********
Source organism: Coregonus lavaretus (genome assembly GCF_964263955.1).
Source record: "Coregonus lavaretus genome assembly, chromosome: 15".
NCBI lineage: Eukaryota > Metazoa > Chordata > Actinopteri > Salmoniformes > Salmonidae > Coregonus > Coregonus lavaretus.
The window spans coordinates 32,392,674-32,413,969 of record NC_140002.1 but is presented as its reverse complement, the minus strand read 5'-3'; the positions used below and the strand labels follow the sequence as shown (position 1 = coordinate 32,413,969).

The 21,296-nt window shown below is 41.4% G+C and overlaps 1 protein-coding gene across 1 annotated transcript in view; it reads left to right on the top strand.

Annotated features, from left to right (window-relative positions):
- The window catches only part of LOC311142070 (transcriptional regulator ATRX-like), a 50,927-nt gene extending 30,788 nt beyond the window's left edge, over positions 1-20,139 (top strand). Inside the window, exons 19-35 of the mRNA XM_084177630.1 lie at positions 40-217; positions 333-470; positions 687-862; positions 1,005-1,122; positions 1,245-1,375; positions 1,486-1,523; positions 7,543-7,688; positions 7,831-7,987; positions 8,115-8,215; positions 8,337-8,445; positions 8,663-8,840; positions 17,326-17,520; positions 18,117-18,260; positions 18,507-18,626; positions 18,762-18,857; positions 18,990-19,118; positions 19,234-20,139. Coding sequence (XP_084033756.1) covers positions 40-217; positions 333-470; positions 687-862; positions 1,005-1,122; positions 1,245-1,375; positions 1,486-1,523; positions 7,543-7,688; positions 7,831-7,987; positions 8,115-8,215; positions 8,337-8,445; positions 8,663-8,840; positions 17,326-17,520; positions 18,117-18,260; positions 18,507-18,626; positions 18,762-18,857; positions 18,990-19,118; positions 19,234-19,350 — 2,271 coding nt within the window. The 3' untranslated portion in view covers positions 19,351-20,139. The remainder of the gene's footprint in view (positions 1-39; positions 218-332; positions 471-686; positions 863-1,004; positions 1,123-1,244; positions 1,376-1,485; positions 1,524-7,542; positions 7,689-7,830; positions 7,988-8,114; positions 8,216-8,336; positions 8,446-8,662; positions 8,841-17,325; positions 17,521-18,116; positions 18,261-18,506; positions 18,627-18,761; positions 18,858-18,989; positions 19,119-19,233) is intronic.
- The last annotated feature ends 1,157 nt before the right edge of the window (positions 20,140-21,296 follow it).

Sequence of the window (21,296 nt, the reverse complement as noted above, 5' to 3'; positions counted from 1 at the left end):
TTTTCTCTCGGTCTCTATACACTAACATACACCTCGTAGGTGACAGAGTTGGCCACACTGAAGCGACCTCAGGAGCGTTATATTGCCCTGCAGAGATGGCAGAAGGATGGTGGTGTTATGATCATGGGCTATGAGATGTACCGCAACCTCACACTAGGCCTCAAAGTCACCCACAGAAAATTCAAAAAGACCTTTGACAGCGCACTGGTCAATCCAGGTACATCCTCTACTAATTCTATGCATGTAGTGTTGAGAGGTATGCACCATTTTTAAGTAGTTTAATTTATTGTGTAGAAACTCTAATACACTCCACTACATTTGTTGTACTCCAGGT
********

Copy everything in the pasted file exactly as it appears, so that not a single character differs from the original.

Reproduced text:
Source organism: Coregonus lavaretus (genome assembly GCF_964263955.1).
Source record: "Coregonus lavaretus genome assembly, chromosome: 15".
NCBI lineage: Eukaryota > Metazoa > Chordata > Actinopteri > Salmoniformes > Salmonidae > Coregonus > Coregonus lavaretus.
The window spans coordinates 32,392,674-32,413,969 of record NC_140002.1 but is presented as its reverse complement, the minus strand read 5'-3'; the positions used below and the strand labels follow the sequence as shown (position 1 = coordinate 32,413,969).

The 21,296-nt window shown below is 41.4% G+C and overlaps 1 protein-coding gene across 1 annotated transcript in view; it reads left to right on the top strand.

Annotated features, from left to right (window-relative positions):
- The window catches only part of LOC311142070 (transcriptional regulator ATRX-like), a 50,927-nt gene extending 30,788 nt beyond the window's left edge, over positions 1-20,139 (top strand). Inside the window, exons 19-35 of the mRNA XM_084177630.1 lie at positions 40-217; positions 333-470; positions 687-862; positions 1,005-1,122; positions 1,245-1,375; positions 1,486-1,523; positions 7,543-7,688; positions 7,831-7,987; positions 8,115-8,215; positions 8,337-8,445; positions 8,663-8,840; positions 17,326-17,520; positions 18,117-18,260; positions 18,507-18,626; positions 18,762-18,857; positions 18,990-19,118; positions 19,234-20,139. Coding sequence (XP_084033756.1) covers positions 40-217; positions 333-470; positions 687-862; positions 1,005-1,122; positions 1,245-1,375; positions 1,486-1,523; positions 7,543-7,688; positions 7,831-7,987; positions 8,115-8,215; positions 8,337-8,445; positions 8,663-8,840; positions 17,326-17,520; positions 18,117-18,260; positions 18,507-18,626; positions 18,762-18,857; positions 18,990-19,118; positions 19,234-19,350 — 2,271 coding nt within the window. The 3' untranslated portion in view covers positions 19,351-20,139. The remainder of the gene's footprint in view (positions 1-39; positions 218-332; positions 471-686; positions 863-1,004; positions 1,123-1,244; positions 1,376-1,485; positions 1,524-7,542; positions 7,689-7,830; positions 7,988-8,114; positions 8,216-8,336; positions 8,446-8,662; positions 8,841-17,325; positions 17,521-18,116; positions 18,261-18,506; positions 18,627-18,761; positions 18,858-18,989; positions 19,119-19,233) is intronic.
- The last annotated feature ends 1,157 nt before the right edge of the window (positions 20,140-21,296 follow it).

Sequence of the window (21,296 nt, the reverse complement as noted above, 5' to 3'; positions counted from 1 at the left end):
TTTTCTCTCGGTCTCTATACACTAACATACACCTCGTAGGTGACAGAGTTGGCCACACTGAAGCGACCTCAGGAGCGTTATATTGCCCTGCAGAGATGGCAGAAGGATGGTGGTGTTATGATCATGGGCTATGAGATGTACCGCAACCTCACACTAGGCCTCAAAGTCACCCACAGAAAATTCAAAAAGACCTTTGACAGCGCACTGGTCAATCCAGGTACATCCTCTACTAATTCTATGCATGTAGTGTTGAGAGGTATGCACCATTTTTAAGTAGTTTAATTTATTGTGTAGAAACTCTAATACACTCCACTACATTTGTTGTACTCCAGGT